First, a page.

3. I agree with both Nick & Tanya re comments about all doing the same thing, so that may involve some mapping of the types of assessment types staff are thinking of using in the next term to avoid double up. Bit like going to T&D & always having a PowerPoint! However things like nicks use of glogster for electronic poster allowed students to add clips etc. worth adding to the perf man document . I feel the perform document should be an evolving where we put in the things we are focusing on at the time, to develop skills and then add the next one when the focus changes or we feel the need to go deeper with something.

  4. Each time I introduce a new piece of technology in media or science it is instantly engaging. I get great participation and students are successful in articulating and demonstrating their learning. Unfortunately a massive novelty factor is at play and if I am completely honest few outcomes exist which could not have been produced without the technology through writing, drawing or in conversation. Does that demonstrate the limitations of the technology or the ineffectiveness of my planning? I think it is the latter.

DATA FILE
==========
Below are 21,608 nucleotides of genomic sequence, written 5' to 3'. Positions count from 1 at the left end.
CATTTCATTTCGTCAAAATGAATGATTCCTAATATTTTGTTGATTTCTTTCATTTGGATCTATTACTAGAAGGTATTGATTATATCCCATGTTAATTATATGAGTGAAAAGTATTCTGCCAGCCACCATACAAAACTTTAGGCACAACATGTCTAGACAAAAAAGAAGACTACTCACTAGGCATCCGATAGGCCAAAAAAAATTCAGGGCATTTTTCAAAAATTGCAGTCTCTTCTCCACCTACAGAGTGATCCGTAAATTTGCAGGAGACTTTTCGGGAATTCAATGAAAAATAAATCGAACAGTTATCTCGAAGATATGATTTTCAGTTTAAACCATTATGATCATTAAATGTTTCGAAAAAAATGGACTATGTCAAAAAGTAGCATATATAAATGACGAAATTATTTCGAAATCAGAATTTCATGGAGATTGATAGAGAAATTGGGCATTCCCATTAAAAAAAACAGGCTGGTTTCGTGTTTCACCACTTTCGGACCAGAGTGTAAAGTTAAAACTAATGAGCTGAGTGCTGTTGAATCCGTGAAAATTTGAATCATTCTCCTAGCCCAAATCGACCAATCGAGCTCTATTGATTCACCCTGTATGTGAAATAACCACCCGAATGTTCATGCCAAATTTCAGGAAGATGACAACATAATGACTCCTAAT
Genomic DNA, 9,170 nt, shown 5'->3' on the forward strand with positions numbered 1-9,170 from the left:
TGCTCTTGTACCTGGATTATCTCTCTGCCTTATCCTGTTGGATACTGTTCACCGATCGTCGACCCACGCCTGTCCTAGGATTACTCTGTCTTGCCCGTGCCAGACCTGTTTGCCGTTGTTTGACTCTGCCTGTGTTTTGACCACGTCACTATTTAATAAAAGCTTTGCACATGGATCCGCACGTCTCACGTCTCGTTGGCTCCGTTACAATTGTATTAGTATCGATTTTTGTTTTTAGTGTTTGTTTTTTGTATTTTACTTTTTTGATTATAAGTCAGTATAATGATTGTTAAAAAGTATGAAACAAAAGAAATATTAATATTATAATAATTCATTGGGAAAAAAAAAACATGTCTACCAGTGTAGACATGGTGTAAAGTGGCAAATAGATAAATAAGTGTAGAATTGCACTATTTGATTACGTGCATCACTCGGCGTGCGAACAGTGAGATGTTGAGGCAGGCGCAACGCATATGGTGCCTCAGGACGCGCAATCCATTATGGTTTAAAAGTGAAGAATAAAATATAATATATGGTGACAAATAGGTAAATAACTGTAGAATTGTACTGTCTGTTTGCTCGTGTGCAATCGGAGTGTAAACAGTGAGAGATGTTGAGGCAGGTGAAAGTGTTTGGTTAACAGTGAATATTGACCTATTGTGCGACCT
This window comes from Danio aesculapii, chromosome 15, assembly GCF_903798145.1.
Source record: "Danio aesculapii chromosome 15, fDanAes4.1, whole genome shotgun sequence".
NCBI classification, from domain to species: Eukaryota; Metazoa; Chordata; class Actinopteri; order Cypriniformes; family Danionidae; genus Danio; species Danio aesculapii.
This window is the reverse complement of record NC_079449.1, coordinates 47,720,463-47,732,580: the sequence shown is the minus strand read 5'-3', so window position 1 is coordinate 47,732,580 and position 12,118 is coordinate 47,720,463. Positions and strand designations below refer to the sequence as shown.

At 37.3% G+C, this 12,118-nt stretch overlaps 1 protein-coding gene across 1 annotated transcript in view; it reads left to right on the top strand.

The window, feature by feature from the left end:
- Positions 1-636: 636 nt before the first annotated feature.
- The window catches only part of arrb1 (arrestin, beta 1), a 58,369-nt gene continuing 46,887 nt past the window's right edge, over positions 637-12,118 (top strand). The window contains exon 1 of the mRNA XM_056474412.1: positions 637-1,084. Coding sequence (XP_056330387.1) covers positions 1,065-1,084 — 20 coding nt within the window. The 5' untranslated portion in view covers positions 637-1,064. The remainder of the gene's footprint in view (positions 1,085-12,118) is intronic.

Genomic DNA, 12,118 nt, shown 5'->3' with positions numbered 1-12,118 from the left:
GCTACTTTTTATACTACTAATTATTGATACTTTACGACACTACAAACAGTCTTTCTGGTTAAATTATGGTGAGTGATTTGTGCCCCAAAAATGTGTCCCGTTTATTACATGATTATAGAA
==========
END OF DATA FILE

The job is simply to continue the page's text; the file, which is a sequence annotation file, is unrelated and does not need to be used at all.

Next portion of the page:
To me models like SAMR seem too concerned with a teacher’s capacity to offer new, alternative learning tasks without creating any real new meaning or for students. If my kids can use iMovie to report back on what they have learnt about in Science it may help a few students with low literacy levels but the outcome is essentially the same as a written report or even an open book test or assignment. To use the example given is the ‘create a media rich ePub book’ much different to creating a real world book? Sure some additional IT skills are required but if we want to look at a framework for embedding technology I would prefer something that captures totally new skills and improves access to information. Last year’s Skype session the sports scientist would be an example of this.